With Firefox running on my Amazon Kindle Fire I can start writing a full review.

60 Days as a Linux user by a recovering Windows Guy.

I wasn’t sure that I’d ever write this post, but many folks have asked my to blog about my Linux choices so here it is.

I’ve always been a bit of an OS junkie. I Loved CP/M, DOS, OS2, NeXT, etc. and I’ve been a Linux user for well over a decade, but I’ve never used it as my primary machine. If whatever I was using for fun didn’t live up to my needs I could always just switch over to my Windows machine.

In the decade that I spent at Microsoft, and even before, Microsoft got Desktop Windows right in very other release. Windows 98 was super, Windows ME was a dud. Windows XP was awesome, Windows Vista sucked. Windows 7 was really solid, Windows 8 looks….  well, I don’t think the trend is in any jeopardy.

When I joined Mozilla I quickly noticed that nearly everyone uses a Mac. Mozilla is a quintessential Open Source organization and you probably think that makes Mozilla anti-Microsoft. That was what I expected and it’s what Microsoft thinks and says about Open Soucers. On my first day at Mozilla the I.T. guys asked me “Do you want a Mac or a Win 7 Lenovo”?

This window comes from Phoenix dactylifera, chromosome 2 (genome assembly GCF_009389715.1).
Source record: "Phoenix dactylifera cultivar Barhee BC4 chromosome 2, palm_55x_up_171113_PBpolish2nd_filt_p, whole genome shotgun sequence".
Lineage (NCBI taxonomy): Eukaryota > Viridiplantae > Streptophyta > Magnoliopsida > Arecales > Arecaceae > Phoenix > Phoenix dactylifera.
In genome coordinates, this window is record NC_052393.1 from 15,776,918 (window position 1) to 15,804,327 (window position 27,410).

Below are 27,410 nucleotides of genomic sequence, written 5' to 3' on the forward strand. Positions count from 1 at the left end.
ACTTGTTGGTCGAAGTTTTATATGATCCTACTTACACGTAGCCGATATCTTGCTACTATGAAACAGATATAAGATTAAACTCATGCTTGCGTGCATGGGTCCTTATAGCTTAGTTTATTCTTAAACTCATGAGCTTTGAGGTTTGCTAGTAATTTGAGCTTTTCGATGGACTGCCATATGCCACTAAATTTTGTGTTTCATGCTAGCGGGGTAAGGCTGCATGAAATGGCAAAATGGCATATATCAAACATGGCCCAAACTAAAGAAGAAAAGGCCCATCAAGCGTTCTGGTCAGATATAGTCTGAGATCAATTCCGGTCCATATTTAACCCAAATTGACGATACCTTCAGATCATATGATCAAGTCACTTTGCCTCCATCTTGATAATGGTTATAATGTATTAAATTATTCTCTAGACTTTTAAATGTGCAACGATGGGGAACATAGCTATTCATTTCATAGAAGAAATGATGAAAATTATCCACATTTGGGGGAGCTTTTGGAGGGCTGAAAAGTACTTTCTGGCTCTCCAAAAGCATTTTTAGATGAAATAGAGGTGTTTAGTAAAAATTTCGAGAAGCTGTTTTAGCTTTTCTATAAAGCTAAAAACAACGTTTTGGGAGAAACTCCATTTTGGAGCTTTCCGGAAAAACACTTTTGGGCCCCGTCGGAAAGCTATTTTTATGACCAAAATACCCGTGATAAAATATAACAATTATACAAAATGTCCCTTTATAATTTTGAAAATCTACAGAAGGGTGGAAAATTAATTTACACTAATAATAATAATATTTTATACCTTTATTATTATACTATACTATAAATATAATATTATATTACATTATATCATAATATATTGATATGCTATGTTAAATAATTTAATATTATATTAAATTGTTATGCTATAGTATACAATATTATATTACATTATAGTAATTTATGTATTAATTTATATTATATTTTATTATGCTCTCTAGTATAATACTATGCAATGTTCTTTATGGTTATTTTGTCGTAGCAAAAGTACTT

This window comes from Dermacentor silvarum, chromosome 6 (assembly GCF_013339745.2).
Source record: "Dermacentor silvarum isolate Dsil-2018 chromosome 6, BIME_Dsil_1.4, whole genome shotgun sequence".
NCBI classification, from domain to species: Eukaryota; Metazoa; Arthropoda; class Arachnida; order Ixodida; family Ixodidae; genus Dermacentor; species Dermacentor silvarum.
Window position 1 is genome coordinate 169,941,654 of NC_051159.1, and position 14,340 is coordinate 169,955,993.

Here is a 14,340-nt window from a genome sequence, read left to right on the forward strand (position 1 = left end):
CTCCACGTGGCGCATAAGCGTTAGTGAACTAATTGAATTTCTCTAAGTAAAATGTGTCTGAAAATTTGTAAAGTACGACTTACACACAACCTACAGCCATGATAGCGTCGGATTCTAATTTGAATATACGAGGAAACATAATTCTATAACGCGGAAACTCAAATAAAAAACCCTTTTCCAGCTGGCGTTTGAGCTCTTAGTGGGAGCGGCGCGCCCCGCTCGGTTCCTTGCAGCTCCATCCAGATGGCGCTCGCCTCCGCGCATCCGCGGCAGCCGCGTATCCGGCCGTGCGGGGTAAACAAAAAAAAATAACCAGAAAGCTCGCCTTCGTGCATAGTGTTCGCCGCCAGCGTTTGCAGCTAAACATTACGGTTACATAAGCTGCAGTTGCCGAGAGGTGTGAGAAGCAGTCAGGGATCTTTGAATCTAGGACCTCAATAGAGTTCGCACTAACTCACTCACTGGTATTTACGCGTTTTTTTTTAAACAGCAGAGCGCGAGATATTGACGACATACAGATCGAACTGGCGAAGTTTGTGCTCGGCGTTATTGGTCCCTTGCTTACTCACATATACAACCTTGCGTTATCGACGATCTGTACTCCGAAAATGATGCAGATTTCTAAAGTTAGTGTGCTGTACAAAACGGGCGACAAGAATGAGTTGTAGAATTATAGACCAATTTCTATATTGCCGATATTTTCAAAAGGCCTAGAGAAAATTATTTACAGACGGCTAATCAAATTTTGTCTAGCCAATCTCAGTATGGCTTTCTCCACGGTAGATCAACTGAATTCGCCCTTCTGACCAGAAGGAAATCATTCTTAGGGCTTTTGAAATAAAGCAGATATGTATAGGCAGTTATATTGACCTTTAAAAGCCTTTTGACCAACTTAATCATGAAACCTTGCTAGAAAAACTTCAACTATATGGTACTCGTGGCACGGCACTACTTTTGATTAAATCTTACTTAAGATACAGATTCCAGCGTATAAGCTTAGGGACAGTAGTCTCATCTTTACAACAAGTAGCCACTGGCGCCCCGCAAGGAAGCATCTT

I ended up with one of each. First I got an i7 Macbook Air. It’s a great piece of hardware and I love it’s feel and it’s battery life but I’m really not a OS/X lover. Since I’ll be building a good amount of guidance for ASP.NET developers I got a Lenovo W520 as well. When I received the machine it was running the Windows 8 Developer Preview but I upgraded to Windows 7

Still,  I really wanted to find out if I could be happy doing all my daily business on a Linux machine.

So, I backed up my office machine (a T61P that I purchased myself) and installed Ubuntu 11.10.

It’s been my primary machine since I started at Mozilla two months ago and I have to say that I’m surprised at how painless the transition has been. I have not HAD to use my Windows box for ANYTHING in that 60 days.

Here’s my desktop.

Ubuntu was very easy to install on my Thinkpad and I kept the default Gnome theme and found a dark wallpaper that I liked.